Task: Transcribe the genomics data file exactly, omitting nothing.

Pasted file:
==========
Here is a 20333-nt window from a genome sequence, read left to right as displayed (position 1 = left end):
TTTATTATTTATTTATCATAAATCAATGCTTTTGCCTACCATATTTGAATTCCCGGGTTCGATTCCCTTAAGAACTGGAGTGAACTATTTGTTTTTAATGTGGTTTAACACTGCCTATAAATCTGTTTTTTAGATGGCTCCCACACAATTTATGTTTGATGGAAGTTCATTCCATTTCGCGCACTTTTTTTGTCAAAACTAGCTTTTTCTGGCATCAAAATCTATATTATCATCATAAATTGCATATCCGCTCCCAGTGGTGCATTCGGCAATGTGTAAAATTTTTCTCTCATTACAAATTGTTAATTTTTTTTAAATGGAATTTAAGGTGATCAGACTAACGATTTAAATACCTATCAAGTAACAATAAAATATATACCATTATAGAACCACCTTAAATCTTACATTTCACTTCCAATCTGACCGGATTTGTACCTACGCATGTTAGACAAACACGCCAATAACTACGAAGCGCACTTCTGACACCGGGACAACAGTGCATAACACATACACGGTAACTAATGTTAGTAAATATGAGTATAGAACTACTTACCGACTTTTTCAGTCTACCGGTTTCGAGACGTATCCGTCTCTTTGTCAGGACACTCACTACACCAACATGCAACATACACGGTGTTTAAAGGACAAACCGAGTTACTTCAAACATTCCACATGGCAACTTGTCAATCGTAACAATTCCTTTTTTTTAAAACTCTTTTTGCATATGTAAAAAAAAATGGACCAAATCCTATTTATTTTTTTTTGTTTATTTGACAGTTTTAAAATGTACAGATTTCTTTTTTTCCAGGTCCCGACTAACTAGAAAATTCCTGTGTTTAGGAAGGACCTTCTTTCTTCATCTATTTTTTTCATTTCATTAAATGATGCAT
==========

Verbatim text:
Here is a 20333-nt window from a genome sequence, read left to right as displayed (position 1 = left end):
TTTATTATTTATTTATCATAAATCAATGCTTTTGCCTACCATATTTGAATTCCCGGGTTCGATTCCCTTAAGAACTGGAGTGAACTATTTGTTTTTAATGTGGTTTAACACTGCCTATAAATCTGTTTTTTAGATGGCTCCCACACAATTTATGTTTGATGGAAGTTCATTCCATTTCGCGCACTTTTTTTGTCAAAACTAGCTTTTTCTGGCATCAAAATCTATATTATCATCATAAATTGCATATCCGCTCCCAGTGGTGCATTCGGCAATGTGTAAAATTTTTCTCTCATTACAAATTGTTAATTTTTTTTAAATGGAATTTAAGGTGATCAGACTAACGATTTAAATACCTATCAAGTAACAATAAAATATATACCATTATAGAACCACCTTAAATCTTACATTTCACTTCCAATCTGACCGGATTTGTACCTACGCATGTTAGACAAACACGCCAATAACTACGAAGCGCACTTCTGACACCGGGACAACAGTGCATAACACATACACGGTAACTAATGTTAGTAAATATGAGTATAGAACTACTTACCGACTTTTTCAGTCTACCGGTTTCGAGACGTATCCGTCTCTTTGTCAGGACACTCACTACACCAACATGCAACATACACGGTGTTTAAAGGACAAACCGAGTTACTTCAAACATTCCACATGGCAACTTGTCAATCGTAACAATTCCTTTTTTTTAAAACTCTTTTTGCATATGTAAAAAAAAATGGACCAAATCCTATTTATTTTTTTTTGTTTATTTGACAGTTTTAAAATGTACAGATTTCTTTTTTTCCAGGTCCCGACTAACTAGAAAATTCCTGTGTTTAGGAAGGACCTTCTTTCTTCATCTATTTTTTTCATTTCATTAAATGATGCAT